PCOS Health: Breast Cancer, BRCA 1 and 2 Gene Mutations and Insulin Resistance

woman at consultationWomen who carry mutated forms of breast cancer genes called BRCA 1 and 2 account for at least 5% of breast cancer cases in the U.S. They are also at greater risk of developing ovarian cancer.

A survey suggests the risk in young women may be reduced by reversing symptoms related to the condition called insulin resistance, which is often an underlying cause of PCOS.

An international team of scientists found that women between 18 and 30 who carry BRCA 1 and 2 can significantly reduce their risk of developing breast cancer by losing weight. Research showed that women who lost at least 10 lbs between those ages reduced their risk of cancer by up to 65%. But the survey also produced evidence that gaining 10 lbs in the same age group increased the women’s risk of developing cancer before the age of 40.

Being overweight after the menopause was already known to increase the risk of women of developing the disease. But authors of the new study say it is the first to link the weight of women of reproductive age with cancer.

Researchers from the U.S., Canada and Poland, looked at more than 2,000 women carrying faulty or mutated BRCA1 or 2 breast cancer genes. BRCA 1 and 2 are tumor suppressor genes that, when functioning normally, help repair damage to DNA in a process that also prevents tumor development.

In 1994, researchers discovered that women who carry BRCA 1 or 2 mutations are at higher risk of developing both breast and ovarian cancer than women who do not have these genetic mutations.

The women in the new study were tested for BRCA1 and 2 genes and questioned about their weight at ages 18, 30 and 40. It was found that women carrying the BRCA 1 gene who lost weight saw the greatest benefit. At 18, they had an average weight of 142.5 lbs. By the age of 30, these women had lost a minimum of 10 lbs and an average of 18.6 lbs and experienced a reduction in risk of up to 65%. Weight loss also reduced the risk of cancer for women with the defective breast cancer gene BRCA 2 but not to a significant degree.

On the other hand, gaining weight substantially heightened the risk of breast cancer for BRCA 1 mutation carriers who had borne at least two children. These women increased their risk of being diagnosed with cancer before the age of 40 by 44% if they gained 10 lbs between the ages of 18 and 30.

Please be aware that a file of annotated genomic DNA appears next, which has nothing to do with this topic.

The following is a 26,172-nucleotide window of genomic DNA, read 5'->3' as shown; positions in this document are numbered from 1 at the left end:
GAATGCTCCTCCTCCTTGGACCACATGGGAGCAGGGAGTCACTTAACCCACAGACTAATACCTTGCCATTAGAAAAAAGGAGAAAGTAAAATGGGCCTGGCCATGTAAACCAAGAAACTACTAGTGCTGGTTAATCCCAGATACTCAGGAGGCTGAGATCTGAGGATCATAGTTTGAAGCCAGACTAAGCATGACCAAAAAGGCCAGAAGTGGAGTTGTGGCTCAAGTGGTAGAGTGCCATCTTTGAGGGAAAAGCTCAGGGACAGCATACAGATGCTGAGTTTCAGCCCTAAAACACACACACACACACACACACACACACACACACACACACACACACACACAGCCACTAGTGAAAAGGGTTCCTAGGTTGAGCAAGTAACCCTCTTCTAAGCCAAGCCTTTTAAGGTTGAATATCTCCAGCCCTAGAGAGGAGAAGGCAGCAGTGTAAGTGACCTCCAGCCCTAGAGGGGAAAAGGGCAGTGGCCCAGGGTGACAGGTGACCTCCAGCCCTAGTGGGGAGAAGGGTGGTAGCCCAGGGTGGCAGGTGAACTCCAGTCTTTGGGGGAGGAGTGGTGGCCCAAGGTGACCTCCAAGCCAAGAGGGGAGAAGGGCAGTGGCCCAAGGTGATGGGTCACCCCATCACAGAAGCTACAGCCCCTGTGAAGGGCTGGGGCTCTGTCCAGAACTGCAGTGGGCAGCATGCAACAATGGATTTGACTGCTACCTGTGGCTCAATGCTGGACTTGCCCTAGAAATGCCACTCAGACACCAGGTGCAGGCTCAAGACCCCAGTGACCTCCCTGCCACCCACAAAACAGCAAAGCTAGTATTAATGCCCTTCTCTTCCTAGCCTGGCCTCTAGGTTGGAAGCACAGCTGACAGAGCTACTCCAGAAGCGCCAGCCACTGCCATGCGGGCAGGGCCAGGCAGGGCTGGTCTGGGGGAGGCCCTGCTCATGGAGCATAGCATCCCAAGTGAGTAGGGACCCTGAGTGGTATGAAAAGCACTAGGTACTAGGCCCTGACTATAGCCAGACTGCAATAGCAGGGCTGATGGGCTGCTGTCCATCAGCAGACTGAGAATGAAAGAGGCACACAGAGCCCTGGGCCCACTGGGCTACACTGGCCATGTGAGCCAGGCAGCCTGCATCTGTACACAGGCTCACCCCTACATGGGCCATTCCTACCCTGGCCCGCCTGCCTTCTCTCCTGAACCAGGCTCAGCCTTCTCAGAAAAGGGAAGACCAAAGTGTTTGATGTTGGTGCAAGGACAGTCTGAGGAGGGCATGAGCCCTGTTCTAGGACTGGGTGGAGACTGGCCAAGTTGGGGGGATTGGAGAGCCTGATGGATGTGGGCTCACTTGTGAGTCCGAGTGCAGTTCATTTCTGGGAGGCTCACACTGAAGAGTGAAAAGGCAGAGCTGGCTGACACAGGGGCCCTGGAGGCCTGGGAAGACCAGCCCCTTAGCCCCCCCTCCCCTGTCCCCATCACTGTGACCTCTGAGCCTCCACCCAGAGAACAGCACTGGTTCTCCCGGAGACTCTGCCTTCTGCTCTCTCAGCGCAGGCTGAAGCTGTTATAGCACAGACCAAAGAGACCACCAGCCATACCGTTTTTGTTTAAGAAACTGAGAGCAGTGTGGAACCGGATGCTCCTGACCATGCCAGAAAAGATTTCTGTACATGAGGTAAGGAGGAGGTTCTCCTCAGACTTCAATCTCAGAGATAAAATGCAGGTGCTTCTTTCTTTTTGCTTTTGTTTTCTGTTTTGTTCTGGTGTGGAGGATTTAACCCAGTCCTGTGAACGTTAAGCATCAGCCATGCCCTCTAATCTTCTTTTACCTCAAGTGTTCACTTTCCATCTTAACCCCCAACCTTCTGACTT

The study suggests that carrying extra fat around the center of the body could affect ovarian hormones and glucose metabolism, increasing the likelihood of the onset of insulin resistance. This latter condition causes a reduction in insulin receptor sites on cell walls. The lack of sites means that insulin cannot perform its normal role of allowing sufficient blood glucose to pass through those walls to be used as energy. As a result, glucose and insulin levels become unbalanced – often an underlying cause of PCOS.

Excess glucose in the bloodstream ends up being stored as fat, which can result in obesity. The symptoms of insulin resistance can be reversed by weight loss via a balanced, nutritious diet and regular exercise.

But, if left unchecked, these symptoms may also lead to the cluster of cardiovascular diseases called metabolic syndrome or syndrome x. In addition, unbalanced levels of insulin can result in pre-diabetes, a reversible condition which, if neglected, may lead to full-blown type 2 diabetes.

Lead researcher Dr. Steven Narod of the University of Toronto, Canada, wrote: “The results from this study suggest that weight loss in early adult life protects against early-onset BRCA-associated breast cancers.

“Weight gain should also be avoided, particularly among BRCA 1 mutation carriers, who elect to have at least two pregnancies.”


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